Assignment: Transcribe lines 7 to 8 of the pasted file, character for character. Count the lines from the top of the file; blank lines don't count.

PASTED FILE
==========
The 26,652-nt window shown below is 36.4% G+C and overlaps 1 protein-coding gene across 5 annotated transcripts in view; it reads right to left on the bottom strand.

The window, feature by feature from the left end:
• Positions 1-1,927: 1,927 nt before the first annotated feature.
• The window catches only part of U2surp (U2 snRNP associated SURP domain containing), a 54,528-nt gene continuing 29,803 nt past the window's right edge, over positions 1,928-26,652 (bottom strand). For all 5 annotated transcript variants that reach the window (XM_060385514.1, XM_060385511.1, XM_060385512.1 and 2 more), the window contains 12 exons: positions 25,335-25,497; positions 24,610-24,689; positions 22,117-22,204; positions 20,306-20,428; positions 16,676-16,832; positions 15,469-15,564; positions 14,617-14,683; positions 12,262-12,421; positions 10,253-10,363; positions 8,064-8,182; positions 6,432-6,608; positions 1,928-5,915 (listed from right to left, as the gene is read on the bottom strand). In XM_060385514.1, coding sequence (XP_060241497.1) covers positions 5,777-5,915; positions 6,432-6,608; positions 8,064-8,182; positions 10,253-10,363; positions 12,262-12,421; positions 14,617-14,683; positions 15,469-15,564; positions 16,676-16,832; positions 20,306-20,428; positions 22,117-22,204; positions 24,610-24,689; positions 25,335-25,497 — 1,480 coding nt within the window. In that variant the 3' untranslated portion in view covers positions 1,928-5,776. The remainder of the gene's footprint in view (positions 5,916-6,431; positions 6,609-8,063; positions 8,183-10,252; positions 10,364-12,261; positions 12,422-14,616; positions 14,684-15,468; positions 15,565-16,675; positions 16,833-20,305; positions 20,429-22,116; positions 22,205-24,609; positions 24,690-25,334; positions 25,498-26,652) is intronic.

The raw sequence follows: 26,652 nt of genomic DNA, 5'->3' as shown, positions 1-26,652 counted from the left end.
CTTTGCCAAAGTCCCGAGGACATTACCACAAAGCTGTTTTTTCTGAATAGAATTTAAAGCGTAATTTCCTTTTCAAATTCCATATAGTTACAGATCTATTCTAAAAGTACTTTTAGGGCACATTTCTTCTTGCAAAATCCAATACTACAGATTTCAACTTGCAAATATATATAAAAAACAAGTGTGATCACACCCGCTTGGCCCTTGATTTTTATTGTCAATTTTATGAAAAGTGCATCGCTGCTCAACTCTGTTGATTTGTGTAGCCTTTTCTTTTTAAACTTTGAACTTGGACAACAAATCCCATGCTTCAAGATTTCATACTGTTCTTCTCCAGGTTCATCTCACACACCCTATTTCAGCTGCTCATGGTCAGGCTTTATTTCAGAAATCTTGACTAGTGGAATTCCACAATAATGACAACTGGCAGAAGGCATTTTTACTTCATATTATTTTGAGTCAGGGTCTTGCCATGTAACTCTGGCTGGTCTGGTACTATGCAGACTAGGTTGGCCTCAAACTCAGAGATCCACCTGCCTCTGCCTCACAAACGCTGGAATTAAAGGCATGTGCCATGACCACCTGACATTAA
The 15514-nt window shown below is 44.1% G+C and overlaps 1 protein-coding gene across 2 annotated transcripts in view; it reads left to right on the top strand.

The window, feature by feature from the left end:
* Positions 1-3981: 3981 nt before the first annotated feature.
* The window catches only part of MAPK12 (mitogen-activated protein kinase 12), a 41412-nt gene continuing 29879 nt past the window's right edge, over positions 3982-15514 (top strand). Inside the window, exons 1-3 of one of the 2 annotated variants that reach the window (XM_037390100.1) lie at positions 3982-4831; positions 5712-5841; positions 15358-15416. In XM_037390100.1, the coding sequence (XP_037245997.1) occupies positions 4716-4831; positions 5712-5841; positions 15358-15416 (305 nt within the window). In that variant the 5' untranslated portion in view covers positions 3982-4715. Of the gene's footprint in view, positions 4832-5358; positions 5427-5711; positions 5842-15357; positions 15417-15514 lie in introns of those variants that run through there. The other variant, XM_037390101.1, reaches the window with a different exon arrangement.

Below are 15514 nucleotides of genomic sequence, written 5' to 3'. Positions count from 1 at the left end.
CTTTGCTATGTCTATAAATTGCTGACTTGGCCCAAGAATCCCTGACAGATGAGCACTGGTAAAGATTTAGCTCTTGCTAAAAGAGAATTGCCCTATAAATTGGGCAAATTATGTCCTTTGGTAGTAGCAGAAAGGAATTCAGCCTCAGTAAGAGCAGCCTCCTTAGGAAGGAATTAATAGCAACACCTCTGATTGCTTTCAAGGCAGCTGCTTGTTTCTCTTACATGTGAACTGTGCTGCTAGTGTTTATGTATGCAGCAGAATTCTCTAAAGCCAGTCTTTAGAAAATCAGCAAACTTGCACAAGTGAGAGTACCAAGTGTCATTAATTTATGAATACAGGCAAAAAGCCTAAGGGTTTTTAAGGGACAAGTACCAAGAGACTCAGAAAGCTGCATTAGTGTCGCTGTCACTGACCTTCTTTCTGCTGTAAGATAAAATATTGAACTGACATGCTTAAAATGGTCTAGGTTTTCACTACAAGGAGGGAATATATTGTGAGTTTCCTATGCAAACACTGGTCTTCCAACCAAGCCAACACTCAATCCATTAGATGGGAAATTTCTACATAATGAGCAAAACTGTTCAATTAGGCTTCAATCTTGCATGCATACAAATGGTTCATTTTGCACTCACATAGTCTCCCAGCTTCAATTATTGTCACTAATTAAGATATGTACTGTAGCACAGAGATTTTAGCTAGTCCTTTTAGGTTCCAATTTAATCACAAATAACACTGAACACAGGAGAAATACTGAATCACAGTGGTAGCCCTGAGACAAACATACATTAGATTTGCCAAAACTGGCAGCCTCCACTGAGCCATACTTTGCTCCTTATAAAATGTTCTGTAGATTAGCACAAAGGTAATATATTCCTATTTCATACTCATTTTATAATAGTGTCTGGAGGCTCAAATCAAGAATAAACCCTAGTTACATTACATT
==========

The 15514-nt window shown below is 44.1% G+C and overlaps 1 protein-coding gene across 2 annotated transcripts in view; it reads left to right on the top strand.

The window, feature by feature from the left end: